Should I Get an Epidural?

Mom in Though about Whether or not to get an Epidural

Epidurals. They can be a touchy subject.

Let’s discuss what may, or may not, occur if you choose to get one. And, yes, Buddha Belly Doulas support your choice for an epidural.

“We were made to give birth”. We have all heard that before, right? It is true, we were made to do this. We can do this! But some women can’t. Better yet, some women don’t want to and what business is it of mine to tell any mother how to birth her baby? None. It is my job to support her whatever her choice may be. 

I have had three births of my own and here is my experience with and without an epidural.

With my first child I had an epidural that worked beautifully. You could have chopped off my legs and I would not have felt a thing. I opted to have an epidural again with my second child. It did not work the way I remembered. Needless to say, I was not a happy camper and the atmosphere was less than calm. For my third child, I decided to have an unmedicated water birth at a birth center. I vividly remember the moment I said “this is when I would ask for the meds,” followed by “I would never do that again” once my baby was finally born. The funny thing is, I probably would do that again. Aren’t our minds wild when it comes to pain? 

When we talk to potential new clients, lots of them say that they would like to attempt an unmedicated birth but are open to the idea of getting an epidural if it comes to that. In my experience, most of those moms do end up getting an epidural and that is okay. We will be here to help you navigate that.

Ideally you would get an epidural when you are considered to be in active labor, 5-6 cm dilated or later.

In our experience, there is a greater chance of your labor slowing down when the epidural is placed earlier than that. This may lead to other interventions to get labor progressing at a regular pace again. If this is your first baby, it can sometimes be difficult to hold off for that amount of time but we do our best to assist you with comfort measures during this time period.

You will need to receive an entire liter of IV fluids prior to getting your epidural.

The medicine can cause a decrease in your blood pressure and the fluids help to regulate that. Your doula will discuss with you the length of time it may take to complete the fluids and wait for your anesthesiologist to arrive. This is helpful when you are expecting a very quick fix. I typically see it take about 30 minutes to one hour until the anesthesiologist enters the room from the initial request to get the epidural. 

You will sit at the edge of the bed, legs dangling, holding a pillow or your partner. Doulas are usually asked to leave but every once in a while they let us stay. The anesthesiologists will explain exactly what they are doing and what you can expect. They are really great at working fast in between contractions. It is a fairly easy and uneventful procedure.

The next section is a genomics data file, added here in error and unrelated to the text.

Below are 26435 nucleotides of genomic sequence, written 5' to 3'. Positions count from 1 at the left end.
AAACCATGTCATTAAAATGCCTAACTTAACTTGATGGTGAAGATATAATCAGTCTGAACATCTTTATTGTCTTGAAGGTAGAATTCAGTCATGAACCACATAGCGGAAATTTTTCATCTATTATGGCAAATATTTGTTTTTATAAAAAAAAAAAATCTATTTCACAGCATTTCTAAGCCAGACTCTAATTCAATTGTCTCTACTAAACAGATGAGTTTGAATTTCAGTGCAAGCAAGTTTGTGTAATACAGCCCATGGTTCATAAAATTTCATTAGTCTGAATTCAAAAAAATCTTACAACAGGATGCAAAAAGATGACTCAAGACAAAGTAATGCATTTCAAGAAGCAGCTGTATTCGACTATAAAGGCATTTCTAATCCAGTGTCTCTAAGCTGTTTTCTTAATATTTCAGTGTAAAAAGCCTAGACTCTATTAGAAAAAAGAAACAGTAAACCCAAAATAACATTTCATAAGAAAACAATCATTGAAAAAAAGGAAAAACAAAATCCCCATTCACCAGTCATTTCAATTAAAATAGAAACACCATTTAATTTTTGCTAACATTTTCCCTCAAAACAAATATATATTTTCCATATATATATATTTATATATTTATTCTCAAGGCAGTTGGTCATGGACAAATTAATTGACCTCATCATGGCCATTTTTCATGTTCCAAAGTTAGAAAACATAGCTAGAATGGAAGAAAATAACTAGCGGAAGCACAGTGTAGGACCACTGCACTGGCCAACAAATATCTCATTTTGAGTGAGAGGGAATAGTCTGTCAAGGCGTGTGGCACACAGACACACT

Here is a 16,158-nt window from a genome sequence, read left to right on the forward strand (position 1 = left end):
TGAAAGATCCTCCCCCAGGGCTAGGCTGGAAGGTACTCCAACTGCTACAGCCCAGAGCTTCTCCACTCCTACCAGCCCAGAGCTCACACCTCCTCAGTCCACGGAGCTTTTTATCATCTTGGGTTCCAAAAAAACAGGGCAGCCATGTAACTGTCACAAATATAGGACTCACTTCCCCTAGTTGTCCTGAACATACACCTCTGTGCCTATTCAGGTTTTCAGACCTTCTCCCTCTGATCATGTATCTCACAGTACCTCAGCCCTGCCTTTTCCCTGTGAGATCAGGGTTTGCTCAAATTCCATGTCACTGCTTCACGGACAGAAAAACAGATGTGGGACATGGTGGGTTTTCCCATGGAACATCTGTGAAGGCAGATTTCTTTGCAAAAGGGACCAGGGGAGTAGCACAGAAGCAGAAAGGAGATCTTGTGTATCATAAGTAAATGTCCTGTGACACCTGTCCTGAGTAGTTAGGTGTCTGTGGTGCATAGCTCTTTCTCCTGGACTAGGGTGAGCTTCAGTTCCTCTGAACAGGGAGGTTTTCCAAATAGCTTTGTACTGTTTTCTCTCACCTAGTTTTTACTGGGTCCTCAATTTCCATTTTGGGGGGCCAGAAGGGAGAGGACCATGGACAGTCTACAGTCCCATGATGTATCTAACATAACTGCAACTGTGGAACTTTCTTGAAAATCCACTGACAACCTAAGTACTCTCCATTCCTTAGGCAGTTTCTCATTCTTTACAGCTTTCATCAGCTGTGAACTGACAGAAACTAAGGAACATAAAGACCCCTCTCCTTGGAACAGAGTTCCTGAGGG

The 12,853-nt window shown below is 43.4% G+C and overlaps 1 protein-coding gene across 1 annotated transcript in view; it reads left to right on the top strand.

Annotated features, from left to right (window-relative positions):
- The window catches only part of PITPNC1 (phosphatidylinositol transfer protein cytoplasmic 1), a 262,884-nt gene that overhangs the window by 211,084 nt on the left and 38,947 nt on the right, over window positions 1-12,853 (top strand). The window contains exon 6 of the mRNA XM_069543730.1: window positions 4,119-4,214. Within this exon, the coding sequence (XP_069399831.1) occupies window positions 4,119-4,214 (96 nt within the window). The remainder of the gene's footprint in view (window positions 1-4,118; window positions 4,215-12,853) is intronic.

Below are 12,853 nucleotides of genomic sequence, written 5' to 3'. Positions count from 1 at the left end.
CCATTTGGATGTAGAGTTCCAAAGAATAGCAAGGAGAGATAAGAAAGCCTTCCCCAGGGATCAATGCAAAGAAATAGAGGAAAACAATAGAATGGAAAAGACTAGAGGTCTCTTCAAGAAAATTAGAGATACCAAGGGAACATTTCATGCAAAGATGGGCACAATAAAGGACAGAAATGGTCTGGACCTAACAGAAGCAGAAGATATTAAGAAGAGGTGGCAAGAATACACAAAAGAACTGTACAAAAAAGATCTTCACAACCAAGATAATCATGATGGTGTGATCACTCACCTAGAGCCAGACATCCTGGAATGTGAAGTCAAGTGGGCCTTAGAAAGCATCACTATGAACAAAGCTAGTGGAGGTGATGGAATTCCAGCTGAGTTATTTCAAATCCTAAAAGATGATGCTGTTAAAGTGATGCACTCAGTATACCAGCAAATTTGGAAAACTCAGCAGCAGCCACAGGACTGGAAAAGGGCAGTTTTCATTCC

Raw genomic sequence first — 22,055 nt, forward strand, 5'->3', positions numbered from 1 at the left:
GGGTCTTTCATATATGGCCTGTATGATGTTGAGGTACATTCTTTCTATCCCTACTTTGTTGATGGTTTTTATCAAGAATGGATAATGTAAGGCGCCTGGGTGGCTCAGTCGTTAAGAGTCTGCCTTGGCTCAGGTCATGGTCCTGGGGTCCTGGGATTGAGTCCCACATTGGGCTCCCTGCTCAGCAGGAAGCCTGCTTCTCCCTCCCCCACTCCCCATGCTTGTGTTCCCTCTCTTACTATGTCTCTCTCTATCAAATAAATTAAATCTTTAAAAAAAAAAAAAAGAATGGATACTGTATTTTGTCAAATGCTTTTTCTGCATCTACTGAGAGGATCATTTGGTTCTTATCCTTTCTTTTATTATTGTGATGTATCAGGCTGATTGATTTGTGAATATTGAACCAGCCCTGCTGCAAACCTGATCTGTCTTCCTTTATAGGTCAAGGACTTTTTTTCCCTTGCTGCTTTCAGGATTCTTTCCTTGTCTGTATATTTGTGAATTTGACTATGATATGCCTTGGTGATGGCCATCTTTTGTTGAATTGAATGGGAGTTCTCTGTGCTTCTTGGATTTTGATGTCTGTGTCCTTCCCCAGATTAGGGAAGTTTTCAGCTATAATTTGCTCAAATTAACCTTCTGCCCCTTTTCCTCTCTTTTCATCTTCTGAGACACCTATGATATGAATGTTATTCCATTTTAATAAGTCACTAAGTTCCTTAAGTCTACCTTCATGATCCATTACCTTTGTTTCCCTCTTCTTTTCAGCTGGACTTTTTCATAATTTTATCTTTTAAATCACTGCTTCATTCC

Once the epidural is placed, you will be asked to lay on your back for about 30 minutes. The medicine works with gravity and we want it to start off evenly.

You should slowly feel your contractions shorten and decrease in intensity. The nurse will give you some time for your lower body to feel numb before placing a foley catheter to collect urine. You can no longer get up to use the bathroom. Now, I know you don’t want a foley catheter but I can guarantee that you also don’t want a full bladder during labor and childbirth. A full bladder is not helpful when trying to push a baby out.

At this time you will also notice that there are a lot more wires attached to you. Due to having these medications in your body, the hospital staff will need to keep a close watch over you and your baby’s vital signs. The wires can be a nuisance but we will work around them. 

Now you have your epidural! What could happen?

Well, lots of things or nothing. Your labor could stall, causing your provider to want to use pitocin, the synthetic form of the hormone oxytocin, to stimulate contractions. This may or may not lead to other interventions including internal monitoring and in some cases cesarean. It could also lead to a glorious nap and a very relaxed body that causes you to dilate at a fairly fast rate and have your baby swiftly. You may have to really work for hours to push your baby out, or your little one may come out much faster than expected. We have seen both sides of this and everything in between. 

Your doula will help you to navigate when to get the epidural, keep you informed about potential interventions, keep you comfortable and help you change positions. With your approval, we will assist you to move from side to side in bed, use a peanut ball to open your pelvis, get you onto your hands and knees and other helpful labor positions. You will not be stuck on your back! 

Doulas are here to serve you, to make your experience better whether you are birthing at home, at a hospital, medicated or unmedicated.

My advice is to keep an open mind and go with your gut. If it tells you that you should get the epidural, then get the epidural. And find yourself a doula that supports you and your choices.

Happy birthing!

By: Cara Call, Certified Birth Doula, Postpartum Doula & Childbirth Educator

About Christie Collbran

Christie believes in helping women recognize their own inner wisdom, strength and power. Having served as President of the Tampa Bay Birth Network for six years and with ten years serving families as a birth doula, she has a reputation for leadership, dedication and compassion. A childbirth educator, certified lactation counselor as well as a certified doula, she makes a point of ensuring mothers and their partners understand all their birthing options and what to expect on their journey.> keep reading